In E. J. Chernoff & B. Sriraman (Eds.), Probabilistic thinking: presenting plural perspectives (pp. 239-260). New York: Springer.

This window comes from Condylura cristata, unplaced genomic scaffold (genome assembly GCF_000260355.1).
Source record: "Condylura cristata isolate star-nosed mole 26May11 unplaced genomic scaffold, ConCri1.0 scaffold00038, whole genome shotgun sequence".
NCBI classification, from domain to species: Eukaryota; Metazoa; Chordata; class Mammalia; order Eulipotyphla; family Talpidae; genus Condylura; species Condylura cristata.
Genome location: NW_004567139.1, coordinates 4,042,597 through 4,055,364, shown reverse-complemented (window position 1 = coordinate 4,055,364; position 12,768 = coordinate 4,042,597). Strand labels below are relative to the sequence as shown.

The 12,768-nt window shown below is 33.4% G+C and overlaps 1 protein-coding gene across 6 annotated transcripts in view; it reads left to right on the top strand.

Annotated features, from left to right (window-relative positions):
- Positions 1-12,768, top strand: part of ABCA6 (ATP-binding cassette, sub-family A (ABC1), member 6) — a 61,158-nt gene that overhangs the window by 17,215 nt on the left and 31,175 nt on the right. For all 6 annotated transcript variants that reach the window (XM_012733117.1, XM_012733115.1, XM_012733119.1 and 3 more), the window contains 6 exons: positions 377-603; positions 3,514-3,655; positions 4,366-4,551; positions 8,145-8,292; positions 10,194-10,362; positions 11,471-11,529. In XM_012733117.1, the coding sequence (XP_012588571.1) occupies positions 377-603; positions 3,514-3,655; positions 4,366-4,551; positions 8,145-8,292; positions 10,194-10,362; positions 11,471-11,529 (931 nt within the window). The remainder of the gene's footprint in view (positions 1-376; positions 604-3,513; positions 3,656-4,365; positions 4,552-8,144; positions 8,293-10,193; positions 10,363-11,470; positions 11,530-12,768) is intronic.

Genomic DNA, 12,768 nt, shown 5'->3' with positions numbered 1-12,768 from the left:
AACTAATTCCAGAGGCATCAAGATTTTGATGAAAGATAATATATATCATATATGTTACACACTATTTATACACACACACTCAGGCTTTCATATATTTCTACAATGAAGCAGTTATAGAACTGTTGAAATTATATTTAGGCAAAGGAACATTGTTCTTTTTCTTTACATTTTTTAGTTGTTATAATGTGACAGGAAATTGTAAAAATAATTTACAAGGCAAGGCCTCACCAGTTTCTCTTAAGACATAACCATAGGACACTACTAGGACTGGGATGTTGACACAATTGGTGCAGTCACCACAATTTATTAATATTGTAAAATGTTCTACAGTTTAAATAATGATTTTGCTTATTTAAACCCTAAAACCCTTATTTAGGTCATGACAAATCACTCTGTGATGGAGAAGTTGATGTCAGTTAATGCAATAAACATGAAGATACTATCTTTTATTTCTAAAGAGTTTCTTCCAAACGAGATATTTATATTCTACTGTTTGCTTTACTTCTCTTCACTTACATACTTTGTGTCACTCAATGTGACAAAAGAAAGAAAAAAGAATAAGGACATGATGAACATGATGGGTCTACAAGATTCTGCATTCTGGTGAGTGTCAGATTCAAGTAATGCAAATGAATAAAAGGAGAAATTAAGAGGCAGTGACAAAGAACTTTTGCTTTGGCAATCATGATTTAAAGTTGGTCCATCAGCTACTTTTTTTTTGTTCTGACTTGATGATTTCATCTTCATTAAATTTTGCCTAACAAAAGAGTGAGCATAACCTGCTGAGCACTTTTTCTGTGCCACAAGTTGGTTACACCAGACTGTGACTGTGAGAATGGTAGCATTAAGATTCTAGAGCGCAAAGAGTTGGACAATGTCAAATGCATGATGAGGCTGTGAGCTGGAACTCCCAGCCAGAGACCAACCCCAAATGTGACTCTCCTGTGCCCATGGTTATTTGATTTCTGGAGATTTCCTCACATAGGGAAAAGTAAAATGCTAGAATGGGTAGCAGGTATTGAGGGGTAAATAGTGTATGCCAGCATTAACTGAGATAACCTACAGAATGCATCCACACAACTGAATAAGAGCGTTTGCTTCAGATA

The mathematics subject matter of probability is notoriously challenging, and in particular the content of random compound events. When students analyze experiments, they often omit to discern variations as distinct events, e.g., HT and TH in the case of flipping a pair of coins, and thus infer erroneous predictions. Educators have addressed this conceptual difficulty by engaging students in actual experiments whose outcomes contradict the erroneous predictions. Yet whereas empirical activities per se are crucial for any probability design, because they introduce the pivotal contents of randomness, variance, sample size, and relations among them, empirical activities may not be the unique or best means for students to accept the logic of combinatorial analysis. Instead, learners may avail of their own pre-analytic perceptual judgments of the random generator itself so as to arrive at predictions that agree rather than conflict with mathematical analysis. I support this view first by detailing its philosophical, theoretical, and didactical foundations and then by presenting empirical findings from a design-based research project. Twenty- eight students aged 9–11 participated in tutorial, task-based clinical interviews that utilized an innovative random generator. Their predictions were mathematically correct even though initially they did not discern variations. Students were then led to recognize the formal event space as a semiotic means of objectifying these presymbolic notions. I elaborate on the thesis via micro-ethnographic analysis of key episodes from a paradigmatic case study. Along the way, I explain the design-based research methodology, highlighting how it enables researchers to spin thwarted predictions into new theory of learning.